State Dept refuting parts of whistleblower’s report after fact-checking

(FILE PHOTO by video screenshot)

The complaint against President Donald Trump filed by a partisan whistleblower reportedly within the CIA has already begun to fall apart thanks to a litany of factual inaccuracies.

On the third page of the complaint, the still-unnamed partisan whistleblower claims via his own dubious sources that State Department counselor Ulrich Brechbuhl listened in on the conversation the president had over the summer with Ukrainian President Volodymyr Zelensky.

“Senior Govt Official tells @CBSNews Counselor to the State Department Ulrich Brechbuhl was NOT on the @POTUS call with #Zelensky, as the whistleblower complaint states,” CBS News State Department reporter Christina Ruffini confirmed Thursday through Twitter.

Other parts of the complaint seem to share this same detachment from the facts. Two possible reasons exist for this discrepancy. Either the whistleblower purposefully chose to lie and distort the facts, or the whistleblower was fed fake facts by his sources.

“I was not a direct witness to most of the events described,” the whistleblower admits in the first page of his complaint before proffering a defense of his sources.

“However, I found my colleagues’ accounts of these events to be credible because, in almost all cases, multiple officials recounted fact patterns that were consistent with one another. In addition, a variety of information consistent with these private accounts has been reported publicly.”

Given the clear-cut factual inaccuracies of his “colleagues’ accounts,” it seems that his decision to trust the “variety of information” he received was a faulty one, as Ruffini’s discovery in regard to Brechbuhl is just one of many inaccuracies contained in the full complaint.

In an extensive analysis of the complaint, which was released publicly Thursday and may be read in full further below, Sean Davis of The Federalist highlighted several of the inaccuracies.

The complaint accuses the president of requesting that Zelensky “locate and turn over servers used by the Democratic National Committee (DNC) and examined by the U.S. cybersecurity firm Crowdstrike.”

But that never happened.

“A review of the transcript of the call shows that while Trump mentioned Crowdstrike once during the call, he never made such a request about locating and turning over multiple servers to the U.S.,” Davis notes.

The complaint accuses the president of urging Zelensky to hold onto then-Ukrainian Prosecutor-General Yuriy Lutsenko, who was later ousted from his post on Aug. 19.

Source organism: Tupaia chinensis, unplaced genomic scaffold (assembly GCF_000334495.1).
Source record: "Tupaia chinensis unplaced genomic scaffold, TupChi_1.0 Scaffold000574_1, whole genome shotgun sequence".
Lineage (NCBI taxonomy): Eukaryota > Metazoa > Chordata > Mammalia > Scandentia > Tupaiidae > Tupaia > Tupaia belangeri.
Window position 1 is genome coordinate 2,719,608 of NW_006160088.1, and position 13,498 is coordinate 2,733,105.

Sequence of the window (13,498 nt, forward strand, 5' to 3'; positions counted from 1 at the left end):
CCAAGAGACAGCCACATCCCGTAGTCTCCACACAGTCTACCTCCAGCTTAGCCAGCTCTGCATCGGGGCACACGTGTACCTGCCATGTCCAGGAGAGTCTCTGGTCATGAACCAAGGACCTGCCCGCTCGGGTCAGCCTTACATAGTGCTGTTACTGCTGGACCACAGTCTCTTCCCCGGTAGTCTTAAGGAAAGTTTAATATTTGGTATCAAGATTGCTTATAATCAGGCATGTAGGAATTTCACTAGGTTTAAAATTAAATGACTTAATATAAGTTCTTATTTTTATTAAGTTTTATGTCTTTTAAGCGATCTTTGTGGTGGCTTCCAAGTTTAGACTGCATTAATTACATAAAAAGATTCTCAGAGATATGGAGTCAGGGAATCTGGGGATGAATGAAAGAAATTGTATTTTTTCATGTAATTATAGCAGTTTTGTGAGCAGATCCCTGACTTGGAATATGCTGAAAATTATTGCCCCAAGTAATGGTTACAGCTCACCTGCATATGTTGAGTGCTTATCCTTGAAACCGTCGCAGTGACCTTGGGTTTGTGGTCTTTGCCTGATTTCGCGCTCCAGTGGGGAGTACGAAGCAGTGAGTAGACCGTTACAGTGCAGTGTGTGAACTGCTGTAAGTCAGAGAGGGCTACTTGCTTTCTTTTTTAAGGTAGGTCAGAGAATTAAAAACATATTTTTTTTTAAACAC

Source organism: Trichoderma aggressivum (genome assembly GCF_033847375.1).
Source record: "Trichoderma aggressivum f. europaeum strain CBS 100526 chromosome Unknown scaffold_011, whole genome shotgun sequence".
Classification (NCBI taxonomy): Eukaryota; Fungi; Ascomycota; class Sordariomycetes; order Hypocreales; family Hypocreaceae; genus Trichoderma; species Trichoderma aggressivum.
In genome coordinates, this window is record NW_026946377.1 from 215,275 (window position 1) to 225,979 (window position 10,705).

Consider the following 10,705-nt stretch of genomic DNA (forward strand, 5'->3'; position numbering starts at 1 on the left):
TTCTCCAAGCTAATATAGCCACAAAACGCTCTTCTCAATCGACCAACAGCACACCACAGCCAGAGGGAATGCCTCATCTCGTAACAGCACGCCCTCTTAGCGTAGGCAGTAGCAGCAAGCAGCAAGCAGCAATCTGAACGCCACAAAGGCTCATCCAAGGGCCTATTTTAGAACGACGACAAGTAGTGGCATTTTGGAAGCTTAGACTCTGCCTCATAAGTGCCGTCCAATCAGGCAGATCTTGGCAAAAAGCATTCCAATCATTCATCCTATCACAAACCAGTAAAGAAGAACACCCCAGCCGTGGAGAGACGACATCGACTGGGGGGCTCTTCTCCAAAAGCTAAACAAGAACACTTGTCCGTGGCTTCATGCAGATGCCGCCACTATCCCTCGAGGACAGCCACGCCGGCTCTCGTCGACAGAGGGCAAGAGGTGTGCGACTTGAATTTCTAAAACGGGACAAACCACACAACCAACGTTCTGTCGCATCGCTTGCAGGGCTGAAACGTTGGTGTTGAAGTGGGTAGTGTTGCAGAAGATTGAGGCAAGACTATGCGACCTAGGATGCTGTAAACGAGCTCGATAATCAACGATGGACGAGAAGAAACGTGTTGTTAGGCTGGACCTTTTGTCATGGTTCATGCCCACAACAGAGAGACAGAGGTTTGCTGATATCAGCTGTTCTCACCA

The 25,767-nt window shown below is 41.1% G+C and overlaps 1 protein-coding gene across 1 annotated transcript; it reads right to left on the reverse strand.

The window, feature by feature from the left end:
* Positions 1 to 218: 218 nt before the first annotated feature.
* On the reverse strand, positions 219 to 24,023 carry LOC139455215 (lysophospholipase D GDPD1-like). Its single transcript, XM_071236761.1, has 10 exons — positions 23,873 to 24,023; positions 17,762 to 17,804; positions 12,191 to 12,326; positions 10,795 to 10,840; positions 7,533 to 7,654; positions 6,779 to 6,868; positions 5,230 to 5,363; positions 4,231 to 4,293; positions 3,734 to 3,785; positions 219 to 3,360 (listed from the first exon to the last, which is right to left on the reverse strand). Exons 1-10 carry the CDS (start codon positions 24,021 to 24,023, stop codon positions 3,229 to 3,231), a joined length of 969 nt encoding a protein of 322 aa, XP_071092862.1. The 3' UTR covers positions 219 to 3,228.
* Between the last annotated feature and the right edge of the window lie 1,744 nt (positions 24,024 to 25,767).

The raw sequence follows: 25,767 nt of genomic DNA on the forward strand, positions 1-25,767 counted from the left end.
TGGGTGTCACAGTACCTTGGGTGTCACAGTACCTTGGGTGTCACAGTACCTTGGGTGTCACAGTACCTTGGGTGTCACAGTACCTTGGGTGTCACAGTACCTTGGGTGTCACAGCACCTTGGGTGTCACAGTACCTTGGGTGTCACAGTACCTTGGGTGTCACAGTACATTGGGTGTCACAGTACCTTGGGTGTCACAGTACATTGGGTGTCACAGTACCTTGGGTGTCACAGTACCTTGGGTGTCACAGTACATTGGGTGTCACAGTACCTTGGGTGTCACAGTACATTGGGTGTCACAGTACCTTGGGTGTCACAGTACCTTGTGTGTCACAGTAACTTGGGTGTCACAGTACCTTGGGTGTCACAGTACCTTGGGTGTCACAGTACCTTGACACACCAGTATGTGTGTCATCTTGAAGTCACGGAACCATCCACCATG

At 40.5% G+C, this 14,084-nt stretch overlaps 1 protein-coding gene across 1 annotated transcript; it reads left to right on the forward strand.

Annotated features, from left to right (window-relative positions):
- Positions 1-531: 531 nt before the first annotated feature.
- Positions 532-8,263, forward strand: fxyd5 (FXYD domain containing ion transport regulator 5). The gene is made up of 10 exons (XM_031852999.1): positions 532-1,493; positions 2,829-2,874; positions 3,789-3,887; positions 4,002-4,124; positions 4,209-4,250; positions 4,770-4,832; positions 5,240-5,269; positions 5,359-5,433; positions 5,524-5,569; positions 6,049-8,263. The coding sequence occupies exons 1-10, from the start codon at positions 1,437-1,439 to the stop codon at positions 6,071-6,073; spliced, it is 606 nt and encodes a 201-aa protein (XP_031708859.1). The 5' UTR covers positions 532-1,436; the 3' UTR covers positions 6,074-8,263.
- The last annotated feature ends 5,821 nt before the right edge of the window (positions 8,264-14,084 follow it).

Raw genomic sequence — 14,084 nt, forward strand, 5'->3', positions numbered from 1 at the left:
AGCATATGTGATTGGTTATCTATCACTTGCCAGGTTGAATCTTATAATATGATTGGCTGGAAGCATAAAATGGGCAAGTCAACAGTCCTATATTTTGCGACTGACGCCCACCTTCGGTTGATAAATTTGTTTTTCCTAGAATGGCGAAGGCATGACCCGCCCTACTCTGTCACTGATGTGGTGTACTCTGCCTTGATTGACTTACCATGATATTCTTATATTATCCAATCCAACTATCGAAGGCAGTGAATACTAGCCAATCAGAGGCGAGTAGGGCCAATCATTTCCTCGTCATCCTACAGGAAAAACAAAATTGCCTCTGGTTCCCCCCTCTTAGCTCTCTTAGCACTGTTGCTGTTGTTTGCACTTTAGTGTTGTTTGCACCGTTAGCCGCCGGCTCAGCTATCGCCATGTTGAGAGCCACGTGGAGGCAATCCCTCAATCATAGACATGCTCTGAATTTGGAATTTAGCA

But that never happened.

“Trump made no such suggestion to Zelensky, according to the transcript of the phone call,” Davis notes. “While Trump did say that it was ‘unfair’ that a prosecutor who was ‘very good’ was ‘shut down,’ it’s not clear that Trump was even referring to Lutsenko, as a previous prosecutor named Viktor Shokin was fired after he opened investigations into a Ukrainian energy company that placed Hunter Biden, Democratic presidential candidate Joe Biden’s son, on its board.”

As noted by Davis, the partisan whistleblower’s entire complaint is riddled with further “third-hand gossip and outright falsehoods.”

Read the complaint for yourself below:

Now compare it to the transcript of Trump’s call below:

According to Fred Fleitz, the current president of the Center for Security Policy and former chief of staff of the National Security Council, the complaint also seems unnaturally political in nature.

“It appears to be written by a law professor and includes legal references and detailed footnotes. It also has an unusual legalistic reference on how this complaint should be classified,” he pointed out in an op-ed for the New York Post published late Thursday afternoon.

“From my experience, such an extremely polished whistleblowing complaint is unheard of. This document looks as if this leaker had outside help, possibly from congressional members or staff,” he wrote.

Fleitz, a CIA veteran and Defense Intelligence Agency veteran, also expressed concerns about the behavior of the partisan whistleblower’s alleged sources.

“The content and transcripts of these calls are highly restricted,” he wrote. “The whistleblower makes clear in his complaint that he did not listen to a call in question, nor did he read the transcript — he was told about the call by others. If true, intelligence officers have grossly violated the rules as well as the trust placed on them to protect this sensitive information.”

“I refuse to believe that the leaking, timing and presentation of this complaint is coincidence. I don’t think the American people will buy this either,” he added.

Speaking with Fox Business Network host Lou Dobbs later that evening, House Freedom Caucus chair Mark Meadows predicted that these problems are just the tip of the iceberg.

“The foundation of this whistleblower complaint is already starting to fall apart,” he said. “There are reports out just a few minutes ago that are on page three, where the whistleblower said he heard that a counselor for the State Department was on the call.”

“Well, the State Department is saying no, that didn’t happen,” he added, eliciting laughter from Dobbs, who’s made it clear he believes this whole “scandal” is bunk. “Well, we’re gonna find a whole lot more that didn’t happen, and I can tell you what didn’t happen is that the president didn’t do anything wrong.

Listen to the whole discussion below:


(Source: Fox Business Network)

Vivek Saxena

Senior Staff Writer
[email protected]

V. Saxena is a staff writer for BizPac Review with a decade of experience as a professional writer, and a lifetime of experience as an avid news junkie. He holds a degree in computer technology from Purdue University.
Vivek Saxena

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